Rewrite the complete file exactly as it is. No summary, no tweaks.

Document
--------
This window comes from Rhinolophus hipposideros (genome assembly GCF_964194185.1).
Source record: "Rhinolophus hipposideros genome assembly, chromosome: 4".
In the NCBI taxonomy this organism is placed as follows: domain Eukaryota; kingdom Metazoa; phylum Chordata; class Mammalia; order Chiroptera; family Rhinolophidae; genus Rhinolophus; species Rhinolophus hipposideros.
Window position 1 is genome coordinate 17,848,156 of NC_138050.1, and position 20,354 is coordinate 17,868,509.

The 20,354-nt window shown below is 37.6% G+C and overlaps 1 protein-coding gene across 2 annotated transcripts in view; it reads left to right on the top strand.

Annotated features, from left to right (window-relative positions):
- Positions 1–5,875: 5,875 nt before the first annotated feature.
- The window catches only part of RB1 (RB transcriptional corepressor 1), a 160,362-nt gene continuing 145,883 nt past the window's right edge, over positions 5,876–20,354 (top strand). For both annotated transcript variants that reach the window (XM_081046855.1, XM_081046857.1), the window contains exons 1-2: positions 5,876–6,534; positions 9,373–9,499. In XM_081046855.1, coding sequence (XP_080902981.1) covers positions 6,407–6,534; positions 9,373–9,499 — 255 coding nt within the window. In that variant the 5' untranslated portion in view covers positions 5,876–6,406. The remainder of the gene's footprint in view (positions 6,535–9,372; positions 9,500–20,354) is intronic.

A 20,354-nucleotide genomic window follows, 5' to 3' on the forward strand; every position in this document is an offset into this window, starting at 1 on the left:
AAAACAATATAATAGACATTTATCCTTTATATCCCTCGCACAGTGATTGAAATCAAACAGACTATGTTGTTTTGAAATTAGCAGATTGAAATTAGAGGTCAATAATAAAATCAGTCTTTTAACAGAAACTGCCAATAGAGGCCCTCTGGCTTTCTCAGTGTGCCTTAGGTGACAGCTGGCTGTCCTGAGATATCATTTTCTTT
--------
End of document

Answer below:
This window comes from Rhinolophus hipposideros (genome assembly GCF_964194185.1).
Source record: "Rhinolophus hipposideros genome assembly, chromosome: 4".
In the NCBI taxonomy this organism is placed as follows: domain Eukaryota; kingdom Metazoa; phylum Chordata; class Mammalia; order Chiroptera; family Rhinolophidae; genus Rhinolophus; species Rhinolophus hipposideros.
Window position 1 is genome coordinate 17,848,156 of NC_138050.1, and position 20,354 is coordinate 17,868,509.

The 20,354-nt window shown below is 37.6% G+C and overlaps 1 protein-coding gene across 2 annotated transcripts in view; it reads left to right on the top strand.

Annotated features, from left to right (window-relative positions):
- Positions 1–5,875: 5,875 nt before the first annotated feature.
- The window catches only part of RB1 (RB transcriptional corepressor 1), a 160,362-nt gene continuing 145,883 nt past the window's right edge, over positions 5,876–20,354 (top strand). For both annotated transcript variants that reach the window (XM_081046855.1, XM_081046857.1), the window contains exons 1-2: positions 5,876–6,534; positions 9,373–9,499. In XM_081046855.1, coding sequence (XP_080902981.1) covers positions 6,407–6,534; positions 9,373–9,499 — 255 coding nt within the window. In that variant the 5' untranslated portion in view covers positions 5,876–6,406. The remainder of the gene's footprint in view (positions 6,535–9,372; positions 9,500–20,354) is intronic.

A 20,354-nucleotide genomic window follows, 5' to 3' on the forward strand; every position in this document is an offset into this window, starting at 1 on the left:
AAAACAATATAATAGACATTTATCCTTTATATCCCTCGCACAGTGATTGAAATCAAACAGACTATGTTGTTTTGAAATTAGCAGATTGAAATTAGAGGTCAATAATAAAATCAGTCTTTTAACAGAAACTGCCAATAGAGGCCCTCTGGCTTTCTCAGTGTGCCTTAGGTGACAGCTGGCTGTCCTGAGATATCATTTTCTTT